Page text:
The Miami District office of the EEOC filed suit against Outback Steakhouse of Florida, Inc. on September 30, 1999 in the U.S. District Court in the Middle District of Florida. The EEOC claimed that Outback violated Title VII and the Equal Pay Act of 1963 when it discriminated against the ...
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The Miami District office of the EEOC filed suit against Outback Steakhouse of Florida, Inc. on September 30, 1999 in the U.S. District Court in the Middle District of Florida. The EEOC claimed that Outback violated Title VII and the Equal Pay Act of 1963 when it discriminated against the intervenor employee based on sex (female), paid her less money than her male counterparts, transferred her based on retaliation, attempted to force her to sign an illegal release concerning her rights under Title VII, and ultimately fired her for not signing the release. The intervenor intervened in December 1999 citing the same Title VII issues found in the EEOC's brief. After both sides filed motions for summary judgment, which were denied, the case went to trial on September 10, 2001. Eight days later, the jury returned a verdict for the plaintiff, awarding the plaintiff $27,108.28 in earnings, $36,894.61 in back pay, $50,000 for pain and suffering, and $2,100,000.00 in punitive damages. However, since punitive damages are capped by 42 U.S.C. s 1981a(b)(3)(D), the total award amounted to $364,002.89. This award was decreased to $346,369.43 after the court granted the defendant's motion to amend the judgment. The court also granted the intervenor $90,501.38 in fees.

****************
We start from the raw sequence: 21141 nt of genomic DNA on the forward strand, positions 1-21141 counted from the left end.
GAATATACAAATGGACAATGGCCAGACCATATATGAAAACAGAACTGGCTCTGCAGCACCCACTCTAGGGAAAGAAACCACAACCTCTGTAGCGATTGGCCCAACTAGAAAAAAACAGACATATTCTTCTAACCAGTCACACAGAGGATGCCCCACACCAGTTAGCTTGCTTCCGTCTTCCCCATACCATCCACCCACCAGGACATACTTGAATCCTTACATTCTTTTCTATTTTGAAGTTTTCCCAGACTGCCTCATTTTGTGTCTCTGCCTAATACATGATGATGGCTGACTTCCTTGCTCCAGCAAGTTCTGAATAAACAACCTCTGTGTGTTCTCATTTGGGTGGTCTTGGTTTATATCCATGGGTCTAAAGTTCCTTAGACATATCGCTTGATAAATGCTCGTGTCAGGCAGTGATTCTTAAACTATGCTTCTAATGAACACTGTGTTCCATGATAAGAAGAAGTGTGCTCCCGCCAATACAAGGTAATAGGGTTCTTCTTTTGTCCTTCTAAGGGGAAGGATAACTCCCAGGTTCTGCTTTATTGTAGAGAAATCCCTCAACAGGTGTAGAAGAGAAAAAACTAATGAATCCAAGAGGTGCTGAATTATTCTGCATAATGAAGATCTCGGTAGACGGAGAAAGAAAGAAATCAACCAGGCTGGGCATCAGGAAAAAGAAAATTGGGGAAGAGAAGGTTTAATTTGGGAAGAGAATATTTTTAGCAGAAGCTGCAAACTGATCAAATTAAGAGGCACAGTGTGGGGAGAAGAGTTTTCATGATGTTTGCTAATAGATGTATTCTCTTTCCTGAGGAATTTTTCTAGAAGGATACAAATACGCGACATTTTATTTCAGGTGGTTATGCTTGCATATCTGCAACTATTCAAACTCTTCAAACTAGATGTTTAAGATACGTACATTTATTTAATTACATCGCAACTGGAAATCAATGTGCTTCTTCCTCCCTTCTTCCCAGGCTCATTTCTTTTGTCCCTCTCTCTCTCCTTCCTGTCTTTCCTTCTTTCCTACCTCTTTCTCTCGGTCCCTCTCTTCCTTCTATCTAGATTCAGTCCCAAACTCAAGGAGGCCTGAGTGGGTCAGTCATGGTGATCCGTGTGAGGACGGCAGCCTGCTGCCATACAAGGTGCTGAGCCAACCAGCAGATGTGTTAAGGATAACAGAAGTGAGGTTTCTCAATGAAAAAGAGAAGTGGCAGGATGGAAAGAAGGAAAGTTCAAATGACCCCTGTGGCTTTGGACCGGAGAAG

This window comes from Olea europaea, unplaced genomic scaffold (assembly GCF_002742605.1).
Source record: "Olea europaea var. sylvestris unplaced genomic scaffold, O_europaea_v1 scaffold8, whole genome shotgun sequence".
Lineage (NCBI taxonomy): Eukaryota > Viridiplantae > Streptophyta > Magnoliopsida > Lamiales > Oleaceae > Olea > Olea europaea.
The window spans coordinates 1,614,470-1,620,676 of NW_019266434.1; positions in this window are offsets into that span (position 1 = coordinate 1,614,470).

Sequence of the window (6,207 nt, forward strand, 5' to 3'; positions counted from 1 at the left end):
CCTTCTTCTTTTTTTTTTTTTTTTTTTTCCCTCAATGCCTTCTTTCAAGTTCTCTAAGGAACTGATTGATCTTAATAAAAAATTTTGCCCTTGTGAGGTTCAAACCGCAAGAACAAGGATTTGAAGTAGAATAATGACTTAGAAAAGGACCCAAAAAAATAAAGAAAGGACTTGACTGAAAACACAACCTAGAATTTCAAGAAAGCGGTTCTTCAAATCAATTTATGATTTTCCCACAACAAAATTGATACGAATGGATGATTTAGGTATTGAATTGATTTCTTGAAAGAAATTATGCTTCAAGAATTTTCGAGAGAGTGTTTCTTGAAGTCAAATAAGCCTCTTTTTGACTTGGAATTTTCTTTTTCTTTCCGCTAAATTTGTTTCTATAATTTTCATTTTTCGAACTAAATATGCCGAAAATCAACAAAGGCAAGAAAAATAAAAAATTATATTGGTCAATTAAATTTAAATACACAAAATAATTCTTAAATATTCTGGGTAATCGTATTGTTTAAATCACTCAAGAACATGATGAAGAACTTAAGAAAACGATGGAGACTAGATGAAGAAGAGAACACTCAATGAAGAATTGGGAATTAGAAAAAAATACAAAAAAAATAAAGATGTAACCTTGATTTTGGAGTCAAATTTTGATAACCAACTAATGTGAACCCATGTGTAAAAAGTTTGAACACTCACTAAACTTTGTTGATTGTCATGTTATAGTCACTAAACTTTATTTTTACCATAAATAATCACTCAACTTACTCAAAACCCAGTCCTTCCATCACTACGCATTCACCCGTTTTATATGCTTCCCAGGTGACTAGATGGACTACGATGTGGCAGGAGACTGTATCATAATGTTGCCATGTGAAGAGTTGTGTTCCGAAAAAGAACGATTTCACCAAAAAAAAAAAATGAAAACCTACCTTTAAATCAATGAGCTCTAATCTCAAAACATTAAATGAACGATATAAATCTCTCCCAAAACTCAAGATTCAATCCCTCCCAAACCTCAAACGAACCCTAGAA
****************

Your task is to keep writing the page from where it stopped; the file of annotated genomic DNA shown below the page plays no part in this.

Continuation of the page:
Outback appealed a number of post-trial motions for a new trial, judgment as a matter of law, and others. The EEOC cross-appealed and motioned to dismiss the appeal for lack of jurisdiction, which the appellate court granted. The district court then sent the two parties to post-judgment mediation for injunctive relief and the issues raised in the appellate court. Ultimately, the court entered a post-judgment consent decree, awarding equitable relief. The defendant was required to conduct training twice a year; submit reports of complaints to the EEOC; post notice of equal employment rights; and refrain from discrimination and retaliation.Kevin Wilemon - 05/31/2007